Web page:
Critical thinking is trendy these days. With 6.3 million hits resulting from a Google search -- six times "Bloom's Taxonomy" -- its importance is undeniable. Worldwide, critical thinking (CT) is integrated into finger-painting lessons, units on Swiss immigrants, discussions of Cinderella, and the Common Core State Standards. In short, critical thinking is more beloved than Egyptian cotton.
Definitions abound. Critical thinking is:
- "Seeing both sides of an issue." -- Daniel Willingham
- "An ability to use reason to move beyond the acquisition of facts to uncover deep meaning." -- Robert Weissberg
- "A reflective and reasonable thought process embodying depth, accuracy, and astute judgment to determine the merit of a decision, an object, or a theory." -- Huda Umar Alwehaibi
- "Self-guided, self-disciplined thinking which attempts to reason at the highest level of quality in a fair-minded way." -- Linda Elder
Jarno M. Kopomen, founder of RandomtheApp, shares his insight on the subject: "The highest form of critical thinking? A person disagreeing with her/himself." Kopomen's point acknowledges the importance of self-doubt. In other words, to model critical thinking for students, teachers need to be openly and comfortably uncertain.
Meanwhile, watch out for CT posers. An awkward moment with a textbook representative ensued when I pointed out a ninth grade basal question. Underneath an old photo of a rickshaw winding through heavy automobile traffic, there was a question labeled critical thinking: "How does a rickshaw make travelers vulnerable on the open highway?"
"How is that critical thinking?" I asked.
"It really gets students thinking about the dangers of rickshaws," he said. That was the best he could do.
Joe Lau's CT Framework
What do critical thinkers do? An Introduction to Critical Thinking and Creativity: Think More, Think Better, by Joe Y.F. Lau, lists six things:
- Understand the logical connections between ideas.
- Identify, construct, and evaluate arguments.
- Detect inconsistencies and common mistakes in reasoning.
- Solve problems systematically.
- Identify the relevance and importance of ideas.
- Reflect on the justification of one's own beliefs and values.
The specific behaviors Lau identifies are skills that K-12 students can be taught. For example, let's look at two real classroom scenarios that align with that list.
Example #1: Making Intentional Errors in Math
Evan Stoudt is a math teacher from New Orleans who sings to his high school math students (adorable!) and creates opportunities for CT by making purposeful math errors during his board work so that students have the opportunity to detect inconsistencies and then defend their analysis. Watch this short video of Evan's lesson, hosted by the School Improvement Network.
This scenario aligns with Lau's #3 (detect inconsistencies and common mistakes in reasoning), and also #6 (reflect on the justification of one's own beliefs and values).
Example #2: Designer Babies, Role Playing, and PBL
Kelly Yonce, a biology teacher at East Wake School of Integrated Technology in North Carolina, facilitates problem-based learning (PBL) on the topic of designer babies -- how fertility clinics allow parents to select a child's physical traits.
Inquiry is in the DNA of PBL, which features learners choosing a guiding question that prompts a need to know, then organizing to find the answers, and finally concluding with a finished project or solved problem.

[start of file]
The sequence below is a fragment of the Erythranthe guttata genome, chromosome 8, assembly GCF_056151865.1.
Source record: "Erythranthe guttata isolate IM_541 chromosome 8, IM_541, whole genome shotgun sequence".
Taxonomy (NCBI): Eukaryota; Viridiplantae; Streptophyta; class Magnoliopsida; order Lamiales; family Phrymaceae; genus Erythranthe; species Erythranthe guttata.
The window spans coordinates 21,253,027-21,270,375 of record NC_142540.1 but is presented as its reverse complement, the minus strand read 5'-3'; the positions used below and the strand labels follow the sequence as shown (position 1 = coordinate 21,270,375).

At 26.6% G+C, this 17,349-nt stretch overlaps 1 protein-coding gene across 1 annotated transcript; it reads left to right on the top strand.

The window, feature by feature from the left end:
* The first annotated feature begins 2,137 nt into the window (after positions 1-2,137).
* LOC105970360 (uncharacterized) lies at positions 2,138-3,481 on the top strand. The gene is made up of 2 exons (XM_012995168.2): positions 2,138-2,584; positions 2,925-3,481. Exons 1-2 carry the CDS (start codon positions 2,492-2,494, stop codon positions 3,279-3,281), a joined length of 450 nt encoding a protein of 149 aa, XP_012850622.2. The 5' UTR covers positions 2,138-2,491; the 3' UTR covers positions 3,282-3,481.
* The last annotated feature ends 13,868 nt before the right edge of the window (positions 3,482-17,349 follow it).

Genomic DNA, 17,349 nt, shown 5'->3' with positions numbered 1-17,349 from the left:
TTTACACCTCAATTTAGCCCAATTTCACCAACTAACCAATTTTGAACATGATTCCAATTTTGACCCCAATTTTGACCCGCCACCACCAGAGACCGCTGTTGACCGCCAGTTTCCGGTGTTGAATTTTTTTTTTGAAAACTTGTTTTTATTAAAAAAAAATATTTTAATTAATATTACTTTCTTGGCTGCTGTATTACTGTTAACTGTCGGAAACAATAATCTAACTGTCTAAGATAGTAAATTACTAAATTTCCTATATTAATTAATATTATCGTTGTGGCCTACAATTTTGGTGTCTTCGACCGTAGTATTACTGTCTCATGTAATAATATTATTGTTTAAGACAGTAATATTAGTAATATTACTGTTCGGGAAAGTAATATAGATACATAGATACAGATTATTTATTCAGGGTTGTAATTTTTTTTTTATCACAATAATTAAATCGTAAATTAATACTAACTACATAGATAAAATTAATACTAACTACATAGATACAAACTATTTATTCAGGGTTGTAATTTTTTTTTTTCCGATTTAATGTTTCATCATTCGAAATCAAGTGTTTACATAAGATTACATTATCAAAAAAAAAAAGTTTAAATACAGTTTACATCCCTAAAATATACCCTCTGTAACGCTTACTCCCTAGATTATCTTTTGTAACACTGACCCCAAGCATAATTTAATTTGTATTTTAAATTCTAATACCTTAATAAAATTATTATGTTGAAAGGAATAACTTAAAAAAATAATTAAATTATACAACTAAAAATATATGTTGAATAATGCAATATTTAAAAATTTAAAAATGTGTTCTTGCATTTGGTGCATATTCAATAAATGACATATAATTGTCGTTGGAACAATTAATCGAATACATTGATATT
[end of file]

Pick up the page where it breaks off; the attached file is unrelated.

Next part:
After having students gather in groups and assume the role of genetic counselors, Yonce presents teams with a (fictional) family that possesses various genetic histories. The "counselors" are instructed to conduct a risk analysis and then facilitate genetic counseling interviews. They are also instructed to blog about the ethics of genetically designed babies.
Her unit, Yonce explains, shows that "somebody, somewhere actually uses the knowledge [students] are expected to acquire. I don't get the question, 'Why do we need to know this?' very much any more.
Dan Lewandowski's Learn NC article walks through Kelly Yonce's complete designer baby curriculum.
This second example aligns with Lau's #4 (solve problems systematically) and #5 (identify the relevance and importance of ideas).
Three Curriculum Pathways That Promote Critical Thinking
Lau's six-point list isn't the only way to ensure that your class addresses CT. Whether you use authentic inquiry, PBL, or interdisciplinary (integrated) studies, be assured that each of these curriculum models speeds learners along the autobahn of critical thinking.
But don't forget explicit road signs. Many kids don't realize that they're thinking critically unless you explicitly tell them. Robert Swartz, director of the National Center for Teaching Thinking, recommends that teachers review CT approaches at the end of a lesson and have students paraphrase strategies in their own words.
In other words, show them how much they know, then tell them.
Here are some resources to help you explore these pathways.
- Twenty-One Strategies and Tactics for Teaching Critical Thinking by Robert Ennis
- Study Guides and Strategies' Teaching Critical Thinking
- Critical Thinking Development: A Stage Theory by Linda Elder with Richard Paul
- Inquiry School's Learning Through Inquiry video
- Building Guided Inquiry Teams for 21st Century Learners by Leslie Maniotes
- Choose the Best Search (Tool) for Your Info Needs by NoodleTools
- Apps for Inquiry
- Edutopia's An Introduction to Integrated Studies
- AP Central’s "ToolKit" for Interdisciplinary Learning, Teaching, & Assessment (PDF, 130KB)
- Integrated Curriculum by Kathy Lake from the Northwest Regional Educational Laboratory (PDF, 179KB)
- Curriculum Integration in the Multilevel Classroom by Manitoba Education Resources (PDF, 49KB)
So what ideas do you have for teaching critical thinking?